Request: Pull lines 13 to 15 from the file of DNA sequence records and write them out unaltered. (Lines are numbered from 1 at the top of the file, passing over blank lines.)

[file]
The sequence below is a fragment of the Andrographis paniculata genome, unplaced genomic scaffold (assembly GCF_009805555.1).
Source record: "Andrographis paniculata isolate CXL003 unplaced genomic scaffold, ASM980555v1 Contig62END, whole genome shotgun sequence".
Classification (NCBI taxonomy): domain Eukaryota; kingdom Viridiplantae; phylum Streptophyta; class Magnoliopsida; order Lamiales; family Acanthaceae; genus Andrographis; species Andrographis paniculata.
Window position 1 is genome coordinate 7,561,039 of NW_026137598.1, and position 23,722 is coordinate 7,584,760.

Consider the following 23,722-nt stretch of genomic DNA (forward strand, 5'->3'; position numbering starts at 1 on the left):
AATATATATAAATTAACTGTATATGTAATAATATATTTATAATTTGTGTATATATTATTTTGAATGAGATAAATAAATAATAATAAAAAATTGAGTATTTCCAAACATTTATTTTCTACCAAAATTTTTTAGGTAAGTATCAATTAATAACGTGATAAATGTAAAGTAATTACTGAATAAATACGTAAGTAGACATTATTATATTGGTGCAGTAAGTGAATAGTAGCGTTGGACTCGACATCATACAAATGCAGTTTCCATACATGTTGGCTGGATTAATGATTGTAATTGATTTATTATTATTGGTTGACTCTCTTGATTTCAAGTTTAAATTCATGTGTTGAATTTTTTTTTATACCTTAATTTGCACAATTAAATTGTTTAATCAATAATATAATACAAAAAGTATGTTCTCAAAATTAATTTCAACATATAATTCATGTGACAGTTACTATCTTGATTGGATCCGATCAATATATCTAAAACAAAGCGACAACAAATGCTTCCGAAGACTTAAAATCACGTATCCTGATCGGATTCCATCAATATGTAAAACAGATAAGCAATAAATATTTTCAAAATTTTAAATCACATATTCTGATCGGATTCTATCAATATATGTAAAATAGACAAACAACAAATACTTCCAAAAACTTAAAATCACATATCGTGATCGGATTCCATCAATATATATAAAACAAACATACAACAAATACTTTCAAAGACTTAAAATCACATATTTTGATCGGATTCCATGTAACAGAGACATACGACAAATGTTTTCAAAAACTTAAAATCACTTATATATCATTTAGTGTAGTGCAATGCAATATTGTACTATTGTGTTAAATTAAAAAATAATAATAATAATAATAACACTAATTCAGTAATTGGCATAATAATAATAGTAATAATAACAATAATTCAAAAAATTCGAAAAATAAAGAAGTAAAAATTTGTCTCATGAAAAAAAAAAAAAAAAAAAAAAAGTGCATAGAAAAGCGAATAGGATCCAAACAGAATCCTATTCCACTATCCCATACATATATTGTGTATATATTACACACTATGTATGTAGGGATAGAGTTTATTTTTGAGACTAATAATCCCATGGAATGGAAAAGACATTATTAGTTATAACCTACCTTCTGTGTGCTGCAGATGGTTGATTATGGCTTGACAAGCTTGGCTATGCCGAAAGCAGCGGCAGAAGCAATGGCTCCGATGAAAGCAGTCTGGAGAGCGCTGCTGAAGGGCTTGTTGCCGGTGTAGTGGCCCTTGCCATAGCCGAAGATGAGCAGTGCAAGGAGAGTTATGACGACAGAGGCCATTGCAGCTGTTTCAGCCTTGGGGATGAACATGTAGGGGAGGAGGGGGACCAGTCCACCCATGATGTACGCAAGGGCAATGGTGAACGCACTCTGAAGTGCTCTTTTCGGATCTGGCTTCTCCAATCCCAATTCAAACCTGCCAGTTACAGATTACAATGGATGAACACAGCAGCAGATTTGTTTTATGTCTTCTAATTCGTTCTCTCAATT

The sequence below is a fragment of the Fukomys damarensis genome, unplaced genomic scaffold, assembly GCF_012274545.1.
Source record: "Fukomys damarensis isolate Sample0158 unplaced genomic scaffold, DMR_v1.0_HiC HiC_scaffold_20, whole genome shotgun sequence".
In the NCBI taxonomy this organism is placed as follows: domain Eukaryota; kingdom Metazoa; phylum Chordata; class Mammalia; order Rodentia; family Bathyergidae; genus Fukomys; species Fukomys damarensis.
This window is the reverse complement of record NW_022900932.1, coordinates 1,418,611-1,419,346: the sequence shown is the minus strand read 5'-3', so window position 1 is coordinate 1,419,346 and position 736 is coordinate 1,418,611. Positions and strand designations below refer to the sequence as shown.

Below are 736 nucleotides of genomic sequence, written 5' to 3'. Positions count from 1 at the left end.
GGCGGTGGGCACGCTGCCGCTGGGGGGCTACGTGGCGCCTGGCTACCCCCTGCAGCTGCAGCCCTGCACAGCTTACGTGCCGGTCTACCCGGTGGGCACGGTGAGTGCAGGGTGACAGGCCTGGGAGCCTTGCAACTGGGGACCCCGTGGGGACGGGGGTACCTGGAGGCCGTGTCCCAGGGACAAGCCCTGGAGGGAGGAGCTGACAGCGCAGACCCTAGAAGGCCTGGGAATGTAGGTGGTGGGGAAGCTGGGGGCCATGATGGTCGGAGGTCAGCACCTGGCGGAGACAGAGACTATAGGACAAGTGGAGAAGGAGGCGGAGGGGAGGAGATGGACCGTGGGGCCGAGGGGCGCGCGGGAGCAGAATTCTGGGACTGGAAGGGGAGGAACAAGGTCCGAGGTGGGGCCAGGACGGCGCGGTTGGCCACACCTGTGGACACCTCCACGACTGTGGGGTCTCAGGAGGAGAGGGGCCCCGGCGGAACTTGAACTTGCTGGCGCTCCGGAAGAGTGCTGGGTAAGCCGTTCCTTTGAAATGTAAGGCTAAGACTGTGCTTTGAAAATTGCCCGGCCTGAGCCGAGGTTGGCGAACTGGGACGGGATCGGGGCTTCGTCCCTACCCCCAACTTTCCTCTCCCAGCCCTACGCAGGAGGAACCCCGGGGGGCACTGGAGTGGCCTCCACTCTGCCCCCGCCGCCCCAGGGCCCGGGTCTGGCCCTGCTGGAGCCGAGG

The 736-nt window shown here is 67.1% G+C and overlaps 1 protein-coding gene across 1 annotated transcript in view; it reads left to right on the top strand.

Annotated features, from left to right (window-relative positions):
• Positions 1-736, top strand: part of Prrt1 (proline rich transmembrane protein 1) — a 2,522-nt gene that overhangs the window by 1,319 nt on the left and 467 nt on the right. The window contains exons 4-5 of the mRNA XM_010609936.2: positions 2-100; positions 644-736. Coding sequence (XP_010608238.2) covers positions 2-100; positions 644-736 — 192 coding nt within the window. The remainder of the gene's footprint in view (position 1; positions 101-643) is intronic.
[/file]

The 736-nt window shown here is 67.1% G+C and overlaps 1 protein-coding gene across 1 annotated transcript in view; it reads left to right on the top strand.

Annotated features, from left to right (window-relative positions):
• Positions 1-736, top strand: part of Prrt1 (proline rich transmembrane protein 1) — a 2,522-nt gene that overhangs the window by 1,319 nt on the left and 467 nt on the right. The window contains exons 4-5 of the mRNA XM_010609936.2: positions 2-100; positions 644-736. Coding sequence (XP_010608238.2) covers positions 2-100; positions 644-736 — 192 coding nt within the window. The remainder of the gene's footprint in view (position 1; positions 101-643) is intronic.